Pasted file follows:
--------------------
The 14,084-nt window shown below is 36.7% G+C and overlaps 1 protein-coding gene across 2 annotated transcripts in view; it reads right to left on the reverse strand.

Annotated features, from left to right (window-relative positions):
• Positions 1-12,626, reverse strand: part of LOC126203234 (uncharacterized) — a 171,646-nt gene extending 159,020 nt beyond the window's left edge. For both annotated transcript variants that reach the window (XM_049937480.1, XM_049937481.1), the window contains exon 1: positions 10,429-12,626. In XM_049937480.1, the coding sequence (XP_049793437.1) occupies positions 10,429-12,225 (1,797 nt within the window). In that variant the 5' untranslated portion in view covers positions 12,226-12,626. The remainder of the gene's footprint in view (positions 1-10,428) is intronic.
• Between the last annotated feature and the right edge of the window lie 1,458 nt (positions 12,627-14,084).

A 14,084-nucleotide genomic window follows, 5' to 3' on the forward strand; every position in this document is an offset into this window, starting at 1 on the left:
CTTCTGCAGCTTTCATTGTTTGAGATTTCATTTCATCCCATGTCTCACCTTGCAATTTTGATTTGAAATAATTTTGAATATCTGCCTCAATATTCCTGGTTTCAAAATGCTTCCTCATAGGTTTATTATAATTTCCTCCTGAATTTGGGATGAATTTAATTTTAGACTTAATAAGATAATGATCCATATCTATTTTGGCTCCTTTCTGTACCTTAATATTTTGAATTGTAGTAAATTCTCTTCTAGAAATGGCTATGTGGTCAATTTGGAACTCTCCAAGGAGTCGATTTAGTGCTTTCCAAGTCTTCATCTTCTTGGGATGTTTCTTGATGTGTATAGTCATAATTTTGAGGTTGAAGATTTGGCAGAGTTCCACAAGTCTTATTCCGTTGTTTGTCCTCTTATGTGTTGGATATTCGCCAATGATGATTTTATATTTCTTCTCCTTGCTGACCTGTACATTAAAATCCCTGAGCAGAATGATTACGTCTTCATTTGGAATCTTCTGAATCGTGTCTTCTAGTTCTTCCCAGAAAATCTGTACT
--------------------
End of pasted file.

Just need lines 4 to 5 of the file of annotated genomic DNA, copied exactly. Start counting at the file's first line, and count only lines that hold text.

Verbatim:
• Between the last annotated feature and the right edge of the window lie 1,458 nt (positions 12,627-14,084).

A 14,084-nucleotide genomic window follows, 5' to 3' on the forward strand; every position in this document is an offset into this window, starting at 1 on the left: